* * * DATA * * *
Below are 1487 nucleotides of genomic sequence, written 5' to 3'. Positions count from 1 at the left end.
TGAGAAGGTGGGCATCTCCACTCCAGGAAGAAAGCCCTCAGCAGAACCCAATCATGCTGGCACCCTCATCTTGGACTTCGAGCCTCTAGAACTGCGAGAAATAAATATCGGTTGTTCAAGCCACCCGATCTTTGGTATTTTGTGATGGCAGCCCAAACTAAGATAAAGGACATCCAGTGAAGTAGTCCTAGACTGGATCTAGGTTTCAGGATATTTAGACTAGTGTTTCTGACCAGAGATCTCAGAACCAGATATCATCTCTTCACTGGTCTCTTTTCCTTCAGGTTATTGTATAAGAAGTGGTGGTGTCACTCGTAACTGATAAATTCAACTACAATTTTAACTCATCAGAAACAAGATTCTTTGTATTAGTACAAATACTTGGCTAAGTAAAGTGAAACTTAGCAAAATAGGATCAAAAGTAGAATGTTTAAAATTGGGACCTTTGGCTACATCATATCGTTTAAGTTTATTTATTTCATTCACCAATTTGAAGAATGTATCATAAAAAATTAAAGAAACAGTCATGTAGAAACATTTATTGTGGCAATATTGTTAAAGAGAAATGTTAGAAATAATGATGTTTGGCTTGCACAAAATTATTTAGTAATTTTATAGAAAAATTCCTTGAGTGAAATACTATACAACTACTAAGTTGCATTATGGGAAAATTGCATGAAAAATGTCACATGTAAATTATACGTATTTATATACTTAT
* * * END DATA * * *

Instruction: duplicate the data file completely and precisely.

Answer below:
Below are 1487 nucleotides of genomic sequence, written 5' to 3'. Positions count from 1 at the left end.
TGAGAAGGTGGGCATCTCCACTCCAGGAAGAAAGCCCTCAGCAGAACCCAATCATGCTGGCACCCTCATCTTGGACTTCGAGCCTCTAGAACTGCGAGAAATAAATATCGGTTGTTCAAGCCACCCGATCTTTGGTATTTTGTGATGGCAGCCCAAACTAAGATAAAGGACATCCAGTGAAGTAGTCCTAGACTGGATCTAGGTTTCAGGATATTTAGACTAGTGTTTCTGACCAGAGATCTCAGAACCAGATATCATCTCTTCACTGGTCTCTTTTCCTTCAGGTTATTGTATAAGAAGTGGTGGTGTCACTCGTAACTGATAAATTCAACTACAATTTTAACTCATCAGAAACAAGATTCTTTGTATTAGTACAAATACTTGGCTAAGTAAAGTGAAACTTAGCAAAATAGGATCAAAAGTAGAATGTTTAAAATTGGGACCTTTGGCTACATCATATCGTTTAAGTTTATTTATTTCATTCACCAATTTGAAGAATGTATCATAAAAAATTAAAGAAACAGTCATGTAGAAACATTTATTGTGGCAATATTGTTAAAGAGAAATGTTAGAAATAATGATGTTTGGCTTGCACAAAATTATTTAGTAATTTTATAGAAAAATTCCTTGAGTGAAATACTATACAACTACTAAGTTGCATTATGGGAAAATTGCATGAAAAATGTCACATGTAAATTATACGTATTTATATACTTAT